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Elections Board Grudgingly Agrees to Open All Polls

Aug. 9, 2006 – The St. Thomas-St. John Board of Elections decided Wednesday – not without grumbling and resentment – to open all polling places in the district for the primary election Sept. 9.
Although he voted "Yes" on the motion introduced by board member Lorna Thomas, Arturo Watlington – also a board member – said the call to open all the polls was based on ignorance.
Faced with 404 signatures on various petitions calling for the board to open all the polls, board district chairman Lawrence Boschulte did the math and came up with 3 to 4 percent of the voters eligible to vote in the primary having signed the petitions. After the four members who made a bare quorum voted three to one to open the polls, Boschulte murmured they were doing so for "3 percent" of the people.
Last week Democratic Party State Chairman Cecil Benjamin filed an injunction on behalf of the party against the board for its decision to open only six of 14 available polling locations on St. Thomas and St. John. Benjamin cited the anticipated record turnout for the primary, which pits three gubernatorial teams and 10 out of a possible seven senatorial candidates against each other for spots on the November ballot, as the basis for opening all the polling locations.
Benjamin, speaking at the district board meeting held at the Elections office Wednesday afternoon, said he was only seeking "fairness" in the process.
But Thomas, who referred to herself as a lifelong Democrat, asked why a member of her own party hadn't spoken to her as a member of the board before taking legal action.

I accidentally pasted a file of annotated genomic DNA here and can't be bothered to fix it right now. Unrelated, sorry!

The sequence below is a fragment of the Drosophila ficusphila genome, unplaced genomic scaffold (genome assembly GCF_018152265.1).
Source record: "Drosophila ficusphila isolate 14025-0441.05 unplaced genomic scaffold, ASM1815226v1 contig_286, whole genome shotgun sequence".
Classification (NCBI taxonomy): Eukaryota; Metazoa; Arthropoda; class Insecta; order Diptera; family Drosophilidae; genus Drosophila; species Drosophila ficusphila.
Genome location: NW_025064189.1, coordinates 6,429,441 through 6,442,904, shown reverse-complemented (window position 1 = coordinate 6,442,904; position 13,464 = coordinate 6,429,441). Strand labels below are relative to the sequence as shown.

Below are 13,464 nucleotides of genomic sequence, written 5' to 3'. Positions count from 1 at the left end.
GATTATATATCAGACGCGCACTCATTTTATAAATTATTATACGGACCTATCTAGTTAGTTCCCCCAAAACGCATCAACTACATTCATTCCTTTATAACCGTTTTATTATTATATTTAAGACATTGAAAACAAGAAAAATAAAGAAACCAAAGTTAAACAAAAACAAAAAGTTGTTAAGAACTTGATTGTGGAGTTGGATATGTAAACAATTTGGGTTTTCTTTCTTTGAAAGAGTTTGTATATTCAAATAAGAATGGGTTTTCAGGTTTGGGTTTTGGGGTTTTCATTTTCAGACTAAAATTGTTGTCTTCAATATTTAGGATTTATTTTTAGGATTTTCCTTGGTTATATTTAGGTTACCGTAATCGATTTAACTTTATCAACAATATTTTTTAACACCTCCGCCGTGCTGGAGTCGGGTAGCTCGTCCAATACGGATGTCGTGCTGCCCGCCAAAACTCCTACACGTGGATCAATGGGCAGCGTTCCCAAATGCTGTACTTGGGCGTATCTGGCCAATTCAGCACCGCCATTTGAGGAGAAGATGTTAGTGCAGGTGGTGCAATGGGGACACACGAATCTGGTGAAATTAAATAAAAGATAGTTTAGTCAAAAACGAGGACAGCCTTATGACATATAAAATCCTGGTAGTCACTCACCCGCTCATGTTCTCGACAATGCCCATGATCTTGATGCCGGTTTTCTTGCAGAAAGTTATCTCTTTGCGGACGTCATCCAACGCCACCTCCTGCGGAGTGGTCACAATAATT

Though Thomas was the one who made the motion to open all the polls, she was clear she wasn't happy about the process that backed the board against the wall to take the action. Thomas said, "The only person [from the party] … who discussed this with me was Glenn Smith."
Thomas also took umbrage with rumors and "whispers" in the community that suggested the board's decision to open only six locations had to do with helping one candidate or another. "Suggestions that the decision was favoring one candidate over another goes beyond logic," she said.
Lesley Comissiong, a political activist who has worked on several campaigns on the mainland, said nobody had discussed "the numbers," in making the plea to open the extra polls. Before the meeting, Comissiong said the decision about long lines and the necessity for all the polls to be open should be based on statistical projections, which she said are a simple formula used in other places that can project voter turnout by using registration numbers and historical data. No one was providing that data in making their arguments, she said.
However, Thomas and Watlington said it would be even more foolish and wasteful to go through a court proceeding than it was to open all the polls. "I'll go along with the ignorance," Watlington said.